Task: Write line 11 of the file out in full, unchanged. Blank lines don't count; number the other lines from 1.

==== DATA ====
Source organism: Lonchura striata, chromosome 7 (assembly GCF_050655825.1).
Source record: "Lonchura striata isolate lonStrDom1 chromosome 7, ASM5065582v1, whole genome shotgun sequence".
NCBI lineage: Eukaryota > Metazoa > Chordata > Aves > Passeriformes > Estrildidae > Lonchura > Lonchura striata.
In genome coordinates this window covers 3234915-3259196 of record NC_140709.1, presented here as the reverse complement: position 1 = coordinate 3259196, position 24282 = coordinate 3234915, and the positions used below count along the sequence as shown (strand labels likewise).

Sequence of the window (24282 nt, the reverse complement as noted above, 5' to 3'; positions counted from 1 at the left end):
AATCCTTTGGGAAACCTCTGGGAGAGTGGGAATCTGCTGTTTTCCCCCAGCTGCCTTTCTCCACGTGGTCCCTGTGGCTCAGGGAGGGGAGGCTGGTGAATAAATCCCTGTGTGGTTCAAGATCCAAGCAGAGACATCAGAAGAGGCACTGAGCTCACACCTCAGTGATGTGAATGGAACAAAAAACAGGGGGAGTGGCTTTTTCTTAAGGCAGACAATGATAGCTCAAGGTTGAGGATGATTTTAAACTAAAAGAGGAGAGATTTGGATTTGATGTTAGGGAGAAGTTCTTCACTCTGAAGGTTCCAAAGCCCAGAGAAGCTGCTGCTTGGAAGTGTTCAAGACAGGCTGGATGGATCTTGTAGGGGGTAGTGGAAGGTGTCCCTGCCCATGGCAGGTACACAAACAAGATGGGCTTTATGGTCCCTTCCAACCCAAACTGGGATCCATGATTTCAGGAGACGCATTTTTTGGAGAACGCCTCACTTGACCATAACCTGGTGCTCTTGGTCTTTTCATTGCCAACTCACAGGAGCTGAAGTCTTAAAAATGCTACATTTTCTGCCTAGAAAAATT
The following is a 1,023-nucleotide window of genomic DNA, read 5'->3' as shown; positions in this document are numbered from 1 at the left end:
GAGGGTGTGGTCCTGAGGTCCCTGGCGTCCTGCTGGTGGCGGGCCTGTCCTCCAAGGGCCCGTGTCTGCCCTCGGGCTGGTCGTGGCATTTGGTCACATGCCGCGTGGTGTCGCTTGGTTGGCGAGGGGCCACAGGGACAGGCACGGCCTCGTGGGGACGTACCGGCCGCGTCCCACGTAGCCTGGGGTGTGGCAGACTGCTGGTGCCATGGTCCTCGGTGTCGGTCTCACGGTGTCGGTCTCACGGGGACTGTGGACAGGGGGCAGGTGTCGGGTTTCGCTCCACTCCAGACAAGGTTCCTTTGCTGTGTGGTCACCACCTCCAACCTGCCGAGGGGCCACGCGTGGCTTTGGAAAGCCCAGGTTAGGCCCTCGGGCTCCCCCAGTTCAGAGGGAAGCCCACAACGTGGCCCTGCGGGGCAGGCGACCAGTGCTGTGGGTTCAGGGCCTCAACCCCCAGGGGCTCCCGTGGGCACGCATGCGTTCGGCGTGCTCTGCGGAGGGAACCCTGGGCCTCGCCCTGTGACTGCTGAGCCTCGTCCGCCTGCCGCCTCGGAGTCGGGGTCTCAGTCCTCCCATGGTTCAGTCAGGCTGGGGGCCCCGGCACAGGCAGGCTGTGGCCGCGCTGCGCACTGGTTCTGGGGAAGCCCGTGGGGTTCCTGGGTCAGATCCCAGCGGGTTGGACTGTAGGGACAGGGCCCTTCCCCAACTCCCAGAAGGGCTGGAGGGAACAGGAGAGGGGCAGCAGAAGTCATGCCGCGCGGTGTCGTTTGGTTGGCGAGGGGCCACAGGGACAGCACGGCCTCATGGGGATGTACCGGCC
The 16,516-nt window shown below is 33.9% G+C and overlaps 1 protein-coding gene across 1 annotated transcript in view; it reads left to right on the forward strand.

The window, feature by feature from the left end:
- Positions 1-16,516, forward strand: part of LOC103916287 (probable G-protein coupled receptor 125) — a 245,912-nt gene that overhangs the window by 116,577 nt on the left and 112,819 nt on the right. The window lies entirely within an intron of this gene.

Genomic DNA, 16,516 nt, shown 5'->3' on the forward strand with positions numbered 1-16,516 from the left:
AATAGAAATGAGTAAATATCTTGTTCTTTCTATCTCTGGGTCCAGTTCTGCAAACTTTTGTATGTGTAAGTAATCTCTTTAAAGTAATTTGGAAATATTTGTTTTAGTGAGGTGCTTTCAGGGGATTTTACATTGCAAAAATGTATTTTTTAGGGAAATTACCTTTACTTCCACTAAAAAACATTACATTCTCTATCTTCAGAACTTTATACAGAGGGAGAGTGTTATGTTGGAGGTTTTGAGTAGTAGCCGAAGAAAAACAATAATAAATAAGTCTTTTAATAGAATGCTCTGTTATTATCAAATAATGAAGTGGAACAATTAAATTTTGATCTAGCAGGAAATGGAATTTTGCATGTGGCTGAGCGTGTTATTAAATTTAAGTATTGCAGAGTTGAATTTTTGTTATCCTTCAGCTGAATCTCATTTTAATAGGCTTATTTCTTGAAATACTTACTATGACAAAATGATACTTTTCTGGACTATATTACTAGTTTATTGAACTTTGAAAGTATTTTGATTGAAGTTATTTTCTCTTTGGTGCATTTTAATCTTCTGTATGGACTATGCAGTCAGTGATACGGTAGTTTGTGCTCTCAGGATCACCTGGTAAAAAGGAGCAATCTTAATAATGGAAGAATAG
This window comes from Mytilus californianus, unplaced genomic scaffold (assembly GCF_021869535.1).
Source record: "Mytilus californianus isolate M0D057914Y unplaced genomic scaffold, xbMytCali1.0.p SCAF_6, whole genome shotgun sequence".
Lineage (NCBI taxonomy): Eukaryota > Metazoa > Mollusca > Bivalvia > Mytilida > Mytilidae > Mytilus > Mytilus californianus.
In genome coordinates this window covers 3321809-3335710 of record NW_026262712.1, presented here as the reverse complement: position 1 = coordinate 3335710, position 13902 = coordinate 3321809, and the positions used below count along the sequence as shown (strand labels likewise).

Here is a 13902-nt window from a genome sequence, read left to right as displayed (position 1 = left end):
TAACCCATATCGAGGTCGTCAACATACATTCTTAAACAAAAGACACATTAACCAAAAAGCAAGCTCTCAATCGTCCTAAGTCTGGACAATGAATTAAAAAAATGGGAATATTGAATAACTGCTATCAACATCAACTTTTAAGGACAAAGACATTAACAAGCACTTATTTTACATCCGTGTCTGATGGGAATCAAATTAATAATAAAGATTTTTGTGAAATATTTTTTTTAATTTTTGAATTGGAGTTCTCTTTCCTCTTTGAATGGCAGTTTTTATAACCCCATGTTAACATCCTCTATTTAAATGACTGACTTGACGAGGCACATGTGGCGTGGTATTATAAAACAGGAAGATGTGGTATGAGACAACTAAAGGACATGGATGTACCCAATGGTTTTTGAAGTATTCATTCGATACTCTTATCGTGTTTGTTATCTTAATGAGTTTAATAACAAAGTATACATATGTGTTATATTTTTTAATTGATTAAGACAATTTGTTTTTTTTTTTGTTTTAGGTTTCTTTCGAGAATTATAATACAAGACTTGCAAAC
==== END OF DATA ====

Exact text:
- Positions 1-16,516, forward strand: part of LOC103916287 (probable G-protein coupled receptor 125) — a 245,912-nt gene that overhangs the window by 116,577 nt on the left and 112,819 nt on the right. The window lies entirely within an intron of this gene.